Ninety percent of White women who are diagnosed with breast cancer will live at least five years, but only 76 percent of Black women with the same diagnosis will live five years, according to the American Cancer Society. Is breast cancer more difficult to detect among Black women because they have denser, thicker breast tissue?
“I don’t’ think that’s a truism,” said Dr. Denise Johnson Miller, specialist from the Indiana-based St. Francis Medical Group. “Black women have died at a greater rate from the disease, and in the past it was believed that it was because they didn’t do self exams and didn’t have yearly mammograms. But as we (researchers) drill deeper, we feel there is a genetic component.”
Dr. Johnson Miller spoke at “Each One Reach One,” an African American breast cancer conference held in downtown Oakland last May. Funding for the conference–California’s largest annual cancer education event focused on breast cancer awareness and survivorship–is provided by a coalition lead by the Cancer Prevention Institute of California (CPIC).
In her keynote address, Dr. Johnson Miller highlighted some of the latest clinical updates in breast cancer.
“Young women do have denser breasts, and we recommend a breast MRI for very dense breasts,” she said. “But as women age, the collagen that supports the breast is replaced by fat and it’s actually easier to find a breast tumor then. Radiation penetrates the fat easily. The fat shows as a dark background and the solid tumor is highlighted white. But then, calcifications can obscure masses. It’s tricky.”
Treating the disease can also be tricky. One patient can come through treatment, while another doesn’t survive, although they were undergoing the same treatment for the same cancer.
“There are many abnormalities in tumor physiology,” Johnson Miller said. “There are different genes within the tumors. Although they may look the same under the microscope, they are very heterogeneous. Tumors can be biologically different.”
Johnson Miller has made it her business to study the genetics of more aggressive breast cancer tumors and is looking into regional differences, environmental factors and racial issues.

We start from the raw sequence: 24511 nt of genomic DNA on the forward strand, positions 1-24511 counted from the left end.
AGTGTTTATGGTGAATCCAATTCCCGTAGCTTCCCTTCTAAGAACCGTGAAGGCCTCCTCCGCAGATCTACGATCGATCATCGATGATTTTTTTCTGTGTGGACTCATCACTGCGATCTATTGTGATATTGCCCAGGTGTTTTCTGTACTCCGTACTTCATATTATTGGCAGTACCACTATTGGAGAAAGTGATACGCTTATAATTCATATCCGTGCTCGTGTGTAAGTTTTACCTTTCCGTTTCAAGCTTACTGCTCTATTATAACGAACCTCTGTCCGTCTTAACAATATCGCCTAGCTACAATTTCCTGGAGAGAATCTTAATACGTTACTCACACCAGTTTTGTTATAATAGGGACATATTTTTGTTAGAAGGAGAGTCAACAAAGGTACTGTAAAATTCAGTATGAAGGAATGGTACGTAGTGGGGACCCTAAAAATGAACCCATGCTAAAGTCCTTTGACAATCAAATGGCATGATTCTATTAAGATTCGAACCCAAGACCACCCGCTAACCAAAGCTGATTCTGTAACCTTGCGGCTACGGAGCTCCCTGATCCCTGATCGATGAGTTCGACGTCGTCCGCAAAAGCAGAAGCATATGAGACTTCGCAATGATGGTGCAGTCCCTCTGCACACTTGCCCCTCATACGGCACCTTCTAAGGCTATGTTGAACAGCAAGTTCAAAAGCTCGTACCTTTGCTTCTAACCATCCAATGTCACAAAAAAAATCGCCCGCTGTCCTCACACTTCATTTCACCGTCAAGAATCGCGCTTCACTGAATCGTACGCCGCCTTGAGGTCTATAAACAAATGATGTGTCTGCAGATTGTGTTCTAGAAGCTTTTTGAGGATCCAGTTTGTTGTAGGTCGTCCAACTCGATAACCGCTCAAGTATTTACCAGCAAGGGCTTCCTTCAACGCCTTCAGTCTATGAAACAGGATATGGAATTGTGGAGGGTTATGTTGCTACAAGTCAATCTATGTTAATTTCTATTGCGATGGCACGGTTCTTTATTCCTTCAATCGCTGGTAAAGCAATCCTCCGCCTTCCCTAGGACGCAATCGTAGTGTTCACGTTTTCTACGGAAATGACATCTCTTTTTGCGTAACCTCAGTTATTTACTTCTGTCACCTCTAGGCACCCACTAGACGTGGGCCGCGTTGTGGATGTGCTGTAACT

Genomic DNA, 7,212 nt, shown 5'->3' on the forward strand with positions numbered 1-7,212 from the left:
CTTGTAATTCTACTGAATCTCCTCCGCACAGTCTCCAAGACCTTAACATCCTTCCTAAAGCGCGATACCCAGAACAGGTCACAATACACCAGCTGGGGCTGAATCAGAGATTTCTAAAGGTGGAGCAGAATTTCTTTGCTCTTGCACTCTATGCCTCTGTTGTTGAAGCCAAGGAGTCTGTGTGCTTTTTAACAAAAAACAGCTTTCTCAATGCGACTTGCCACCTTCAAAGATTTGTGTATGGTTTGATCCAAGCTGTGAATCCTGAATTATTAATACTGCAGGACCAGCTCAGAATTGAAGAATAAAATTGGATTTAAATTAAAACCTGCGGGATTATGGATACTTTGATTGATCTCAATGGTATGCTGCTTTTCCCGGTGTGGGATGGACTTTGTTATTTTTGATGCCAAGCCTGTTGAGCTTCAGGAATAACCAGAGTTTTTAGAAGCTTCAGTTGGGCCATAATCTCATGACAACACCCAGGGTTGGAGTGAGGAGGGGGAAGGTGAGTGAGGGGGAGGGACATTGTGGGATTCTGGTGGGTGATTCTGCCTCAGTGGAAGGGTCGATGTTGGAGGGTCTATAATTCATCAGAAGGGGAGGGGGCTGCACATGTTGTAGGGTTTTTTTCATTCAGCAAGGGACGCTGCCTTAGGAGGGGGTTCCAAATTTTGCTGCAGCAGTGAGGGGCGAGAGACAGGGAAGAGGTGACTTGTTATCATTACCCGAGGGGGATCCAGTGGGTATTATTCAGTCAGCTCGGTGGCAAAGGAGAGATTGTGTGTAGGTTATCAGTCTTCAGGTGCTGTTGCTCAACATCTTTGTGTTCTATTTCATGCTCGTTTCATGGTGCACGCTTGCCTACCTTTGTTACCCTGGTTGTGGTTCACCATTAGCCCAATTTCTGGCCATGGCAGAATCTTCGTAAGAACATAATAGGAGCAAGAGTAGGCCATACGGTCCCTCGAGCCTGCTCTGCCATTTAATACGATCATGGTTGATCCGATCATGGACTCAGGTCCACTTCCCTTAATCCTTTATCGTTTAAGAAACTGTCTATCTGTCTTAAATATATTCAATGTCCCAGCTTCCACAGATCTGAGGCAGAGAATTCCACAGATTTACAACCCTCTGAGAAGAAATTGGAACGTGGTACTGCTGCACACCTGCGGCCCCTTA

“Scientists are tracing genes back to West Africa,” she said. “Something is there, we just haven’t had a breakthrough yet, but people are working on it night and day.”
Johnson Miller said that she has actually found more Caucasians with aggressive tumors, and acknowledges the mixing of the races over the years.
“It’s hard to say ‘it’s racial,’ because what race are you, anyway?” she said. “Black women may present breast masses (lumps) at an earlier age, though, and should really follow up on any masses that are present over one or two menstrual cycles. Have it checked out right away.”
CPIC studies strive to develop and implement the latest research methods to understand who gets cancer, why they get it, and the problems of living with the decease.
“There’s certainly a lot of interest now to look at the genetics of breast cancer,” said Esther John, an epidemiologist with the CPIC. “Maybe it’s a genetic profile among African American women that explains what’s going on. But we need more research.”
Founded 1974 in response to President Richard M. Nixon’s avowed “war on cancer,” CPIC is an independent research center supporting clinical trials in Northern California. Its scientists conduct a wide range of studies to describe and explain the cancer burden in human populations, with a focus on racial/ethnic, socioeconomic, and cultural differences in the Greater Bay Area and California populations.